The Holm from Papa Westray - photograph by Douglas Hourston
About Papa Westray
Papa Westray, known affectionately as Papay,
is one of Orkney's smallest isles lying some 20 miles north of Kirkwall.
Just 4 miles long by 1 mile wide, Papay is a fascinating and diverse place
to visit, steeped in history but with a lively population which has increased from 65 in the 2001 census to 90 'usual residents' in 2011. The map below comes from Google.
It is best viewed by clicking 'satellite' and increasing magnification (+) several times.
Papay is green and fertile and because
of this has been home to farming activity for at least 5,000 years.
Indeed, Historic Scotland lists nearly 60 archaeological sites on
Papay, an astonishing testimony to the immense period of human habitation.
These range from the , the oldest known
standing northern European houses, built and occupied a millennium before the pyramids,
through a huge chambered tomb on the ,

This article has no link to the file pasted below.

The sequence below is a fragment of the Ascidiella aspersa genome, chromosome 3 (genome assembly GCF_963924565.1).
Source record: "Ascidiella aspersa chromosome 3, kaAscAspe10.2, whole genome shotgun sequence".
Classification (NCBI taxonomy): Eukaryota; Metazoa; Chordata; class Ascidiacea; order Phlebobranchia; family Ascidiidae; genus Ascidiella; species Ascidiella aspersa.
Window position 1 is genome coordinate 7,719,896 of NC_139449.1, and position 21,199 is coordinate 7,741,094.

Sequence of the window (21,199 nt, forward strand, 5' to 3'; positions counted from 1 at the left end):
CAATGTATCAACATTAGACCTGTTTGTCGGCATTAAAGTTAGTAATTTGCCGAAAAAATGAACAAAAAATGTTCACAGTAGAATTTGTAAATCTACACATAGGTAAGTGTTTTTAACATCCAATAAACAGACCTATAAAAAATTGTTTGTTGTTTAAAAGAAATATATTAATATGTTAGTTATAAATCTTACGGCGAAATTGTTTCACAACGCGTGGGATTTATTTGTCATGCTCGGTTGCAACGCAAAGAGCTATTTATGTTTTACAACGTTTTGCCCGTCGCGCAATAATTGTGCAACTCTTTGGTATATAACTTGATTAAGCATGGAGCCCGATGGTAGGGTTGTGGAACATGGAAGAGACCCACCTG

to founded in the early years
of Christianity in the Northern Isles, down to small finds of stone axes.
Papay fire engine
Today, farming is still one of the main activities of the islanders, especially the production of excellent beef cattle. Holland Farm maintains a fine range of traditional stone buildings including
a doo'cot,horse tramp mill, a kiln and also an agricultural museum. Local folk are also involved in lobster and crab fishing, art, building,
crafts, tourism, writing and computer-based work - and essential island services such as the airport, community co-op, pier, nursing and fire service.
Papa Westray has a maritime climate with the Atlantic Ocean on the west and the North Sea to the east.